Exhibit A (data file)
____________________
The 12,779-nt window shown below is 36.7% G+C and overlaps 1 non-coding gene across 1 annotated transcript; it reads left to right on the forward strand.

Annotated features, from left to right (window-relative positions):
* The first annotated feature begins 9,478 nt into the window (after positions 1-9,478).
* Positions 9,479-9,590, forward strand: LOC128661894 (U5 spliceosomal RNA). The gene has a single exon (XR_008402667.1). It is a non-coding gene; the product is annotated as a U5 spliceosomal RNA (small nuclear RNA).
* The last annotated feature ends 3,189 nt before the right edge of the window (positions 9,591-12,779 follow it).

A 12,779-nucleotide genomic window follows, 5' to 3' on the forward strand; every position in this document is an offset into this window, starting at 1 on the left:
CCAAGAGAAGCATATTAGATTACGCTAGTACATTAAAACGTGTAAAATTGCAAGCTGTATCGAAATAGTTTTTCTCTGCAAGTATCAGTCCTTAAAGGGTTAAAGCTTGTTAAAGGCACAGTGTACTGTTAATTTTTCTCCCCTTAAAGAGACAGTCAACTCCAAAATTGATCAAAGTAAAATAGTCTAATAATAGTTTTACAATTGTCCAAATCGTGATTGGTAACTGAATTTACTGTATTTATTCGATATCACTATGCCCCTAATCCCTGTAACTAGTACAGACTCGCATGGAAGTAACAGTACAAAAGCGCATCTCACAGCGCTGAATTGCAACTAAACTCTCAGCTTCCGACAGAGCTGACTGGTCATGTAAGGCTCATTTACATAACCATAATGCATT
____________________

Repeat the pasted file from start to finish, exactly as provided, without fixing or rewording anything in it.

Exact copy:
The 12,779-nt window shown below is 36.7% G+C and overlaps 1 non-coding gene across 1 annotated transcript; it reads left to right on the forward strand.

Annotated features, from left to right (window-relative positions):
* The first annotated feature begins 9,478 nt into the window (after positions 1-9,478).
* Positions 9,479-9,590, forward strand: LOC128661894 (U5 spliceosomal RNA). The gene has a single exon (XR_008402667.1). It is a non-coding gene; the product is annotated as a U5 spliceosomal RNA (small nuclear RNA).
* The last annotated feature ends 3,189 nt before the right edge of the window (positions 9,591-12,779 follow it).

A 12,779-nucleotide genomic window follows, 5' to 3' on the forward strand; every position in this document is an offset into this window, starting at 1 on the left:
CCAAGAGAAGCATATTAGATTACGCTAGTACATTAAAACGTGTAAAATTGCAAGCTGTATCGAAATAGTTTTTCTCTGCAAGTATCAGTCCTTAAAGGGTTAAAGCTTGTTAAAGGCACAGTGTACTGTTAATTTTTCTCCCCTTAAAGAGACAGTCAACTCCAAAATTGATCAAAGTAAAATAGTCTAATAATAGTTTTACAATTGTCCAAATCGTGATTGGTAACTGAATTTACTGTATTTATTCGATATCACTATGCCCCTAATCCCTGTAACTAGTACAGACTCGCATGGAAGTAACAGTACAAAAGCGCATCTCACAGCGCTGAATTGCAACTAAACTCTCAGCTTCCGACAGAGCTGACTGGTCATGTAAGGCTCATTTACATAACCATAATGCATT